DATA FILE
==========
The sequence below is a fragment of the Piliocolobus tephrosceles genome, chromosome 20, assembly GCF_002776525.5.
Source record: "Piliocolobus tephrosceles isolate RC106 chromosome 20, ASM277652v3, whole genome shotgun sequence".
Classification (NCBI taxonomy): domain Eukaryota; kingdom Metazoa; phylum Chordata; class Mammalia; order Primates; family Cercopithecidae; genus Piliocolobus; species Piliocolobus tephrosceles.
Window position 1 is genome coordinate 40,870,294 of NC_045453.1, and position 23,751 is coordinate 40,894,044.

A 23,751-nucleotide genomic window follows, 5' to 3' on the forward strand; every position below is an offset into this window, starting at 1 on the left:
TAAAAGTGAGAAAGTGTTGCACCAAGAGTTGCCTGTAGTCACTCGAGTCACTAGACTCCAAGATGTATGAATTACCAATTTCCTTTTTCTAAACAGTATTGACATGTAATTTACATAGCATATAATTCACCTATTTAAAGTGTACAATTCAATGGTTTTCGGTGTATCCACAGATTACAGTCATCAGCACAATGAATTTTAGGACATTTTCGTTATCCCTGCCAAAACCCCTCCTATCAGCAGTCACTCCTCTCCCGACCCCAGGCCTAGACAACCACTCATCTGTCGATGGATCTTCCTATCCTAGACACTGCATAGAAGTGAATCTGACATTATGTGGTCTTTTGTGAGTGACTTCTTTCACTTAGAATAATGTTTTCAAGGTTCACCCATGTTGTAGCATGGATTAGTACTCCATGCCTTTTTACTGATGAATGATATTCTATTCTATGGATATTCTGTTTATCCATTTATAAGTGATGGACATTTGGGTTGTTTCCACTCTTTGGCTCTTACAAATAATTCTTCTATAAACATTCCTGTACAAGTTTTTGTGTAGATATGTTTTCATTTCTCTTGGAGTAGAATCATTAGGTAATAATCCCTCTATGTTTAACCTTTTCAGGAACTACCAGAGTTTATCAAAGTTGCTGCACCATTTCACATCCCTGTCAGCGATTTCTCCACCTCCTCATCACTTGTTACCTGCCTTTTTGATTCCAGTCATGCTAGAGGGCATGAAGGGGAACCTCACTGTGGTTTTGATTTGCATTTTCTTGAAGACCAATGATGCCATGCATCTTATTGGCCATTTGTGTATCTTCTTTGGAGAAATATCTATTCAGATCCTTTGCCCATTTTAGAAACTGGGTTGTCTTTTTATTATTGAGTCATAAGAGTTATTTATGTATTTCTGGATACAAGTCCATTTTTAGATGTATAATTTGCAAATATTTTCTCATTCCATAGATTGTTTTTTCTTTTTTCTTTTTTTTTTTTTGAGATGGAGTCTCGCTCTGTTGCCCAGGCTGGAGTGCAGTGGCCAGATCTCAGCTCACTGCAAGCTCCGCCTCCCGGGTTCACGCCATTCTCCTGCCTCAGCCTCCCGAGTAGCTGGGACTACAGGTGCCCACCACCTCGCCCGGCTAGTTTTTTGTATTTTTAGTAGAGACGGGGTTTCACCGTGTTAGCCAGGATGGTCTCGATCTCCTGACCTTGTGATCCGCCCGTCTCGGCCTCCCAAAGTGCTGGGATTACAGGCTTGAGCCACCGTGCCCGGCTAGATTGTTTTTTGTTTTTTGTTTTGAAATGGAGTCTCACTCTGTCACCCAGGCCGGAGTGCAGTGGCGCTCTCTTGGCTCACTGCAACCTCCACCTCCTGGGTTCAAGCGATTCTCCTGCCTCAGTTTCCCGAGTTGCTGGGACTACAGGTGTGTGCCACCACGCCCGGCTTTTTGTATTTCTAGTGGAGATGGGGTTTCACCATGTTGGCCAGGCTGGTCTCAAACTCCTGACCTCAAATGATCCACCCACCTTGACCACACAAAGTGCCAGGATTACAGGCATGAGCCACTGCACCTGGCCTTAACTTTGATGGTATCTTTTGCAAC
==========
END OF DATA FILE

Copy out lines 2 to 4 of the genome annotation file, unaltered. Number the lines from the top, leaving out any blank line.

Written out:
Source record: "Piliocolobus tephrosceles isolate RC106 chromosome 20, ASM277652v3, whole genome shotgun sequence".
Classification (NCBI taxonomy): domain Eukaryota; kingdom Metazoa; phylum Chordata; class Mammalia; order Primates; family Cercopithecidae; genus Piliocolobus; species Piliocolobus tephrosceles.
Window position 1 is genome coordinate 40,870,294 of NC_045453.1, and position 23,751 is coordinate 40,894,044.